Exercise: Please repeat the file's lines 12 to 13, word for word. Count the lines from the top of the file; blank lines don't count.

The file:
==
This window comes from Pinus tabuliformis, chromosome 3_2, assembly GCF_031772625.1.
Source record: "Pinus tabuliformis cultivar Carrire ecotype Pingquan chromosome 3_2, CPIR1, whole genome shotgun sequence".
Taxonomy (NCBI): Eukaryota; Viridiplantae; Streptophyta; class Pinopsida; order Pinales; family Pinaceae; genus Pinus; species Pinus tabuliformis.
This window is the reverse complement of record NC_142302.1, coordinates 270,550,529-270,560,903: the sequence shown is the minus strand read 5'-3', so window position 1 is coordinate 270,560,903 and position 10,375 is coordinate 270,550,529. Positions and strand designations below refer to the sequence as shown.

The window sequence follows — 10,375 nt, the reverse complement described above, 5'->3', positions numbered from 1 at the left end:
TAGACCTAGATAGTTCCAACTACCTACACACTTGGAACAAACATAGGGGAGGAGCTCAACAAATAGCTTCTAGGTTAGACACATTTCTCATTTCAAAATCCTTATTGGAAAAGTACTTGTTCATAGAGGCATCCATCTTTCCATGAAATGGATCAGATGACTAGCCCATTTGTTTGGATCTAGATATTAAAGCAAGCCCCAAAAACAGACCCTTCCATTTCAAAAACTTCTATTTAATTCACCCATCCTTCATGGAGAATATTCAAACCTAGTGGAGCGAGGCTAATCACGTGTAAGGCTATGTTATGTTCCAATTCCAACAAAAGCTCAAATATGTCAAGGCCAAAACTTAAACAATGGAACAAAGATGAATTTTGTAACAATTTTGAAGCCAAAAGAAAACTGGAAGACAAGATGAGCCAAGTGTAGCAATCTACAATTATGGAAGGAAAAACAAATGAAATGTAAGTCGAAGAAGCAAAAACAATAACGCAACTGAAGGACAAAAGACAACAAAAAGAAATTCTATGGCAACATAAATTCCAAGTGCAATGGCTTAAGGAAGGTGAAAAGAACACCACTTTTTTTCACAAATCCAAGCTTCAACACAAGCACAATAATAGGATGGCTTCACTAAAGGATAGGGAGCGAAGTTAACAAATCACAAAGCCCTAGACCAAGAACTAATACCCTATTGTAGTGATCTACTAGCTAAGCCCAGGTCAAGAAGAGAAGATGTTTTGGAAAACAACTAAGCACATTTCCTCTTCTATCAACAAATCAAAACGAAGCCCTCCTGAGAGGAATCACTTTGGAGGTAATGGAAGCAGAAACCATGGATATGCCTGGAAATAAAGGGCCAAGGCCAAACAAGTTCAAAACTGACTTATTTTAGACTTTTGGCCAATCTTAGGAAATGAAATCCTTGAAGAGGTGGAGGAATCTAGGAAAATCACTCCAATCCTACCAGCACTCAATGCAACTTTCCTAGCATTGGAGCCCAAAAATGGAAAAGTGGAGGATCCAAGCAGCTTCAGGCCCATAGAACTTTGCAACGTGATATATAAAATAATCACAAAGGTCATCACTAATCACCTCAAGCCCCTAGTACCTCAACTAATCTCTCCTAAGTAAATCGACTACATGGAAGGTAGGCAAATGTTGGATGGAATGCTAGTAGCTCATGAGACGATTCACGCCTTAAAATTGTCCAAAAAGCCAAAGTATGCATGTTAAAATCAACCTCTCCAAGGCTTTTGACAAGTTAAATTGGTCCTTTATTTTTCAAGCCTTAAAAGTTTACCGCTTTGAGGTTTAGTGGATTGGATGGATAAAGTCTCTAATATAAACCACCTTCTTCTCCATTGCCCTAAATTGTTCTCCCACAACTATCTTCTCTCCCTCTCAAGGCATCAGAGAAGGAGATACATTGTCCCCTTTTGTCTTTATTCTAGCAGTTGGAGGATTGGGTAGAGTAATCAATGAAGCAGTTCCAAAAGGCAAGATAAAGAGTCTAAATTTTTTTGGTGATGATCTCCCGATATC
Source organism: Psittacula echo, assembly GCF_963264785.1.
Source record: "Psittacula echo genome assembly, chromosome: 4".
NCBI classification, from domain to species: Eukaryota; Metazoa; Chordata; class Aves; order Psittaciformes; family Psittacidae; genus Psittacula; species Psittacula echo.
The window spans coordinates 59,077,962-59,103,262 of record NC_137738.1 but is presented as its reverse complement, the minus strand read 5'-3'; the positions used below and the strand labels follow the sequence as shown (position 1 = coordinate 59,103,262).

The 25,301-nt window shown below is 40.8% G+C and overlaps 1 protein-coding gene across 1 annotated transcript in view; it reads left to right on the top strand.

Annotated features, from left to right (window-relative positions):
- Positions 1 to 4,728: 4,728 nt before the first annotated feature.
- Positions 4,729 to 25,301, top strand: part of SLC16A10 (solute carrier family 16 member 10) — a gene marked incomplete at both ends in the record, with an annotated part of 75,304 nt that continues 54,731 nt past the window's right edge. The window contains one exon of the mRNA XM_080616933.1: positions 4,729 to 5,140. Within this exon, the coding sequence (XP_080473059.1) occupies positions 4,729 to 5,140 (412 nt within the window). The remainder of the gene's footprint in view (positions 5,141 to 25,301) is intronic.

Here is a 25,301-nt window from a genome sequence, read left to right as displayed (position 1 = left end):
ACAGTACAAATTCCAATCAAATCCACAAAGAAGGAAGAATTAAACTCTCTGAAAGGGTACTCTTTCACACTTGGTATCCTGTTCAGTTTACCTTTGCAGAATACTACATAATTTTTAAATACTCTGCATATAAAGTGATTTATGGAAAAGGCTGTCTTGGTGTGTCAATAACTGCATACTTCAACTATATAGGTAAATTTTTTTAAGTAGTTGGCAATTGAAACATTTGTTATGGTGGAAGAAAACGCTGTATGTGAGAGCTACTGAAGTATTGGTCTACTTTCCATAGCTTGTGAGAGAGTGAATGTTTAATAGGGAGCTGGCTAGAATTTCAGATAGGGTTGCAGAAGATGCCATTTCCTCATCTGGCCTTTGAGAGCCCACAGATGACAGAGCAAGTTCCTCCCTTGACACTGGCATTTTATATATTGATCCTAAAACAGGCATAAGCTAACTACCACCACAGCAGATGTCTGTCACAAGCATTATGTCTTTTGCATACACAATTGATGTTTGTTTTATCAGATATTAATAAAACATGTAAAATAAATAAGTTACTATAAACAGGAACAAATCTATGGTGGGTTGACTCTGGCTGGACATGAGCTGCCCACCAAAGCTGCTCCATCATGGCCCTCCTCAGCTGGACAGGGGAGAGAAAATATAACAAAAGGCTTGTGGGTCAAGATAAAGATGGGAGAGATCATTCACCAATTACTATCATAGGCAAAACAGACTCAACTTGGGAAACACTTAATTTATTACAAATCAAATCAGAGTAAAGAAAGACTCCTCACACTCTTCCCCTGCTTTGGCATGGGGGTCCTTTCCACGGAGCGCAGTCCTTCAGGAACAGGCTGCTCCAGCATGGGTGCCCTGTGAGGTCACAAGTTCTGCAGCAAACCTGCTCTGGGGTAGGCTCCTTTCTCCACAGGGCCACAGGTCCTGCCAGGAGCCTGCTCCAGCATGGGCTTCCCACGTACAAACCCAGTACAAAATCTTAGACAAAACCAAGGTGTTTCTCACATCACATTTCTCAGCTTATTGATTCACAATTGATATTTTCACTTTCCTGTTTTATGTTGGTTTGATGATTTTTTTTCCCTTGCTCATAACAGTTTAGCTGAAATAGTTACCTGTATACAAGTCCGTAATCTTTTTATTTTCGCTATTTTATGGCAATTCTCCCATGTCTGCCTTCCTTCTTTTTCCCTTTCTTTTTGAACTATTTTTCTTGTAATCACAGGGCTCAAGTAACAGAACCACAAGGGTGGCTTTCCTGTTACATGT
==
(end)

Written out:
Annotated features, from left to right (window-relative positions):
- Positions 1 to 4,728: 4,728 nt before the first annotated feature.